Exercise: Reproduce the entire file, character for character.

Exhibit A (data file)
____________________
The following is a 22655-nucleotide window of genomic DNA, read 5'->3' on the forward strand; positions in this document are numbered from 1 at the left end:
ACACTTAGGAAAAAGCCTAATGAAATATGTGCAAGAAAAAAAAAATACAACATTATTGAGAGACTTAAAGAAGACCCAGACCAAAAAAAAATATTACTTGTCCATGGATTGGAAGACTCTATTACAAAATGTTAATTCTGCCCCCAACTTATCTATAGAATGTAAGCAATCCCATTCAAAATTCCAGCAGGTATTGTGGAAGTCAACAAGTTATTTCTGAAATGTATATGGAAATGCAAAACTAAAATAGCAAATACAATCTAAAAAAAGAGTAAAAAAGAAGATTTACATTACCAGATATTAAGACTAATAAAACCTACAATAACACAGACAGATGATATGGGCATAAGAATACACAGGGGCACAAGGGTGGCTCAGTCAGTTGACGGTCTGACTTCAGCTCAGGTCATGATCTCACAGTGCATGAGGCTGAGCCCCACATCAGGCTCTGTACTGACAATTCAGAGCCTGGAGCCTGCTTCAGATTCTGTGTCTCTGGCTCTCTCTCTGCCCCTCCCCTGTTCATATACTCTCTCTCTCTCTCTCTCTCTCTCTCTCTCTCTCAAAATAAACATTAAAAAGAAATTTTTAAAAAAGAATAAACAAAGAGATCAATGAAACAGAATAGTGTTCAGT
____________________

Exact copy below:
The following is a 22655-nucleotide window of genomic DNA, read 5'->3' on the forward strand; positions in this document are numbered from 1 at the left end:
ACACTTAGGAAAAAGCCTAATGAAATATGTGCAAGAAAAAAAAAATACAACATTATTGAGAGACTTAAAGAAGACCCAGACCAAAAAAAAATATTACTTGTCCATGGATTGGAAGACTCTATTACAAAATGTTAATTCTGCCCCCAACTTATCTATAGAATGTAAGCAATCCCATTCAAAATTCCAGCAGGTATTGTGGAAGTCAACAAGTTATTTCTGAAATGTATATGGAAATGCAAAACTAAAATAGCAAATACAATCTAAAAAAAGAGTAAAAAAGAAGATTTACATTACCAGATATTAAGACTAATAAAACCTACAATAACACAGACAGATGATATGGGCATAAGAATACACAGGGGCACAAGGGTGGCTCAGTCAGTTGACGGTCTGACTTCAGCTCAGGTCATGATCTCACAGTGCATGAGGCTGAGCCCCACATCAGGCTCTGTACTGACAATTCAGAGCCTGGAGCCTGCTTCAGATTCTGTGTCTCTGGCTCTCTCTCTGCCCCTCCCCTGTTCATATACTCTCTCTCTCTCTCTCTCTCTCTCTCTCTCTCTCAAAATAAACATTAAAAAGAAATTTTTAAAAAAGAATAAACAAAGAGATCAATGAAACAGAATAGTGTTCAGT